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Captive Snake With No Companion Magically Got Pregnant For the Second Time





NO man? No problem! A female snake has baffled scientists after she defied the laws of biology by giving ‘virgin birth’ not once, but twice despite not having contact with male in eight years!

After living in solitude for eight years, a snake gives birth to a child in southeast Missouri. Dubbed as parthenogenesis, this phenomenon is a rare case of asexual reproduction where animals give birth without mating. Scientists are surprised that this is happening more often than expected.

Missouri Department of Conservation’s Cape Girardeau Conservation Nature Center told Time that the female yellow-bellied water snake have already reproduced on her own in the summer of 2014. This is not the first time it happened. This snake babies in Missouri are the first examples of parthenogenesis seen in a female yellow-bellied water snake’s life.

Unfortunately, the offspring of this virgin water snake did not survive this summer, but they did in 2014.

It is the first documented case of parthenogenesis, or asexual reproduction.

Snake Virgin Birth

“Virgin birth” is not really new. This is very common in insects, as well as in reptiles, amphibians, fishes and birds. But, it does not happen to mammals. When they first saw this in 2012, scientists thought that parthenogenesis was a way of animals to adapt in captivity—a survival skill. However, researchers found cases of single parenthood in sawfishes swimming in the wild.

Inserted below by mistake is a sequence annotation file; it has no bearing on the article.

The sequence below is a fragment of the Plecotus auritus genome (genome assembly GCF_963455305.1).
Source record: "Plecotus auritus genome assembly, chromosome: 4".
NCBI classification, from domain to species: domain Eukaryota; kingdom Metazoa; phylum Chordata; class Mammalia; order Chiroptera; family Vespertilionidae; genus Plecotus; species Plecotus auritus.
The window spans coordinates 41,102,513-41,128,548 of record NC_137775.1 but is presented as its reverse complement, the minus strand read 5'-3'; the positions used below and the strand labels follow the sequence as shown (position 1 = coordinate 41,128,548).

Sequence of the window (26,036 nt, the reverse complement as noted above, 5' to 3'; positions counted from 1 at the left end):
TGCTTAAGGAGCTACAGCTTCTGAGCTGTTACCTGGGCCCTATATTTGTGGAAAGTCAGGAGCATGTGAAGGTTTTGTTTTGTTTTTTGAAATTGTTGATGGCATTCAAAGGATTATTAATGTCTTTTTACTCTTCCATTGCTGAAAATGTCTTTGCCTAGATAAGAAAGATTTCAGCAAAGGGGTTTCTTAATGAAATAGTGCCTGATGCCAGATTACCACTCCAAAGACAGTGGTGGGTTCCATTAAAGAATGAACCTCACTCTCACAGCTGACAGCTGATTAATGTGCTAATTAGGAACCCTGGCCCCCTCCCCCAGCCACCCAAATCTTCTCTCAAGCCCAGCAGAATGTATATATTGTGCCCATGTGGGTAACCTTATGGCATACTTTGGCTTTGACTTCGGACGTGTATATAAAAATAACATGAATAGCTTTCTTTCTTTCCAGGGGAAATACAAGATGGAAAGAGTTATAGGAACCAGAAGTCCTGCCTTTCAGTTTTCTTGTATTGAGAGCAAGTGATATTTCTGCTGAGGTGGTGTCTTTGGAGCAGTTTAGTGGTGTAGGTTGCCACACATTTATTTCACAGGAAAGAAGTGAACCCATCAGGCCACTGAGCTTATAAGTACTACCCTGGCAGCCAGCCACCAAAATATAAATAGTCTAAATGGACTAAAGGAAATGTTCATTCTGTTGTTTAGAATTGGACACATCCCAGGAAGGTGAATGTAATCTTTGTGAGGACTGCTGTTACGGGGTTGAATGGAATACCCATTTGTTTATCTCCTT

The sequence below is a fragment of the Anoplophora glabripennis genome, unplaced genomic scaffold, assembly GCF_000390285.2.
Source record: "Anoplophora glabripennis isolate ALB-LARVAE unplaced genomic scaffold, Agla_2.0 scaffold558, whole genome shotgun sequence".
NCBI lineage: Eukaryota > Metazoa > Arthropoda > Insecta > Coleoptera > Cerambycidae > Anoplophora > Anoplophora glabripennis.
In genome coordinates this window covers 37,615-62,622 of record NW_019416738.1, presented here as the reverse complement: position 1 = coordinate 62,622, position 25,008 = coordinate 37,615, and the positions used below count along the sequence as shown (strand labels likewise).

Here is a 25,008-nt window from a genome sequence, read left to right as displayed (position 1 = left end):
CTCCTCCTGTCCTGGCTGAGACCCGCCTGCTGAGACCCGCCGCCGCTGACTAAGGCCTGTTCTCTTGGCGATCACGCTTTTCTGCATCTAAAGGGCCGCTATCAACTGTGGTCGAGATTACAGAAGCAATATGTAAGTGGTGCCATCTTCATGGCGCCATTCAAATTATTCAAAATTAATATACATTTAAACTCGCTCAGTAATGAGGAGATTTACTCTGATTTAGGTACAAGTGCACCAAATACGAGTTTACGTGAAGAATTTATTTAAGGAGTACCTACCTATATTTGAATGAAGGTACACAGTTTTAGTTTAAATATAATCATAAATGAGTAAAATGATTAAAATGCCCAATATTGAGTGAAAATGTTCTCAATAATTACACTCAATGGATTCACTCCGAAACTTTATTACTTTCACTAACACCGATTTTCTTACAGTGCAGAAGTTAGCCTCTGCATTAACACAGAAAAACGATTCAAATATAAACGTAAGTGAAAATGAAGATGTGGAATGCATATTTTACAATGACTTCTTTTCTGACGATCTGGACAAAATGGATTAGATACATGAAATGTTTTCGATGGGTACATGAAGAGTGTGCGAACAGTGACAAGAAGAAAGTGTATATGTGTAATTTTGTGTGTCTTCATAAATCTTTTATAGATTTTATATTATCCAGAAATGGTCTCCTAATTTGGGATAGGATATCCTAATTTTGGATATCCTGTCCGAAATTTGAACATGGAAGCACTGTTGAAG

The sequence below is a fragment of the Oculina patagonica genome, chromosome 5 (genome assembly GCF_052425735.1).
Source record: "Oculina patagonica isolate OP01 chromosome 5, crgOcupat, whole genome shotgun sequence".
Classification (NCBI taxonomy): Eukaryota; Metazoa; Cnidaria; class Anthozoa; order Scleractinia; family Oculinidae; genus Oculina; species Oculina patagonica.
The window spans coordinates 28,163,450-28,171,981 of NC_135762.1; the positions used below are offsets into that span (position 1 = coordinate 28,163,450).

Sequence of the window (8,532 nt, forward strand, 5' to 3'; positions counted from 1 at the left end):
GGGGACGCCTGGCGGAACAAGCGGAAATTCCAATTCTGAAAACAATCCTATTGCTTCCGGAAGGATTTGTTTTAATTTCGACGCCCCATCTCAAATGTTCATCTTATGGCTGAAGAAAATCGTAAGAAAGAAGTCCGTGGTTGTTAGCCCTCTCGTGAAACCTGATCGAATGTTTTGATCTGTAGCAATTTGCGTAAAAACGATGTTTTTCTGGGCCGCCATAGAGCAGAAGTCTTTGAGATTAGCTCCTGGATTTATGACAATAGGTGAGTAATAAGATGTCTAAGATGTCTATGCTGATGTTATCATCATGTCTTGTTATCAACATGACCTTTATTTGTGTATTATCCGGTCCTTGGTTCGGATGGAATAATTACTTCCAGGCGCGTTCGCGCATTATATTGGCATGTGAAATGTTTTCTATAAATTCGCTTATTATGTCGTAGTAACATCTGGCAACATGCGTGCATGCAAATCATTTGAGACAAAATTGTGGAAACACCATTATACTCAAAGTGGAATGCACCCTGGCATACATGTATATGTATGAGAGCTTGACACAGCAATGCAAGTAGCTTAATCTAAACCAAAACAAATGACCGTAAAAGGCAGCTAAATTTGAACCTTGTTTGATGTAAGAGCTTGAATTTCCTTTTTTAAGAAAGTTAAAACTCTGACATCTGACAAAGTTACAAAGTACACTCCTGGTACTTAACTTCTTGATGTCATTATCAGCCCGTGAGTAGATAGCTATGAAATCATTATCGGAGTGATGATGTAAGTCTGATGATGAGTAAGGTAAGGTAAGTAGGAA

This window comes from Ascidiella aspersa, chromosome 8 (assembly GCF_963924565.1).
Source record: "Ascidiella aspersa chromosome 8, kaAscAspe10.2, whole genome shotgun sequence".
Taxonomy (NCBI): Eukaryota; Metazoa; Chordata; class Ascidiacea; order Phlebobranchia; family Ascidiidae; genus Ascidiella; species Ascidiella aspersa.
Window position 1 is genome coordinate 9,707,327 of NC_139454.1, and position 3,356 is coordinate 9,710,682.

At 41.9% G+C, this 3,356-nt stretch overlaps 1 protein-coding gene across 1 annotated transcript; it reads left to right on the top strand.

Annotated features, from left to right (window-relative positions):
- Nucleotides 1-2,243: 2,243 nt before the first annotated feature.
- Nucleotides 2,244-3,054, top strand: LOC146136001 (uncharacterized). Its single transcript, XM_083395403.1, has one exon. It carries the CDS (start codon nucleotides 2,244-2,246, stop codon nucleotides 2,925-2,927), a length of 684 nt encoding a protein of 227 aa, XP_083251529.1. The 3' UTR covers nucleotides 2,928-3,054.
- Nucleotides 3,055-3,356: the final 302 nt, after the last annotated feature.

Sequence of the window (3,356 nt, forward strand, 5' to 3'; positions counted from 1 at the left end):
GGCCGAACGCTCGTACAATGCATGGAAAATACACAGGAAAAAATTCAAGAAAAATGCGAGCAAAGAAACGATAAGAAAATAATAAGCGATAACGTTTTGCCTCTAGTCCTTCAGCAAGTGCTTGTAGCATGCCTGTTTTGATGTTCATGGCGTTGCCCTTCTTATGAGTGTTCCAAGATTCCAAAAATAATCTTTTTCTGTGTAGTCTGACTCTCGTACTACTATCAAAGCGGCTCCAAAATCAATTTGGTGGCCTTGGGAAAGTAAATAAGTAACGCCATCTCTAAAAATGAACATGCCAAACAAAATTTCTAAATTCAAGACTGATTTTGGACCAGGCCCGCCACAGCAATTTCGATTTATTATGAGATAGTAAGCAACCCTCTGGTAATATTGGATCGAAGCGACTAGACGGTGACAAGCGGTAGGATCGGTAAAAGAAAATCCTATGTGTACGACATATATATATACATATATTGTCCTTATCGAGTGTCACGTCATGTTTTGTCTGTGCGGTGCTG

First discovered in the 1800s when domesticated birds where seen to reproduce with mating, Parthenogenesis also happens to turkeys. Sadly, most of the parthenogenetic offspring are born carrying some abnormalities, although there are also those who live and reproduce normally.

From a scientific point of view, “virgin birth” occurs when smaller cells that are produced alongside an egg does not decay, but fertilize the egg instead.

Warren Booth of the University of Tulsa said that this anomaly is a unhealthy.

“Essentially you are eliminating all variation across the genome so it’s a very deleterious, a very bad thing to occur,” he told Christian Science Monitor.

People remain skeptical, so scientists continue to be curious.


Some experts are asking if its possible that the snake have mated with someone from the past and have been storing the sperm for future use. In response, Avila University biology professor Robert Powell said that this highly unlikely because animals can only store sperm for a year, or three at the most. This water snake had lived alone for eight long years.


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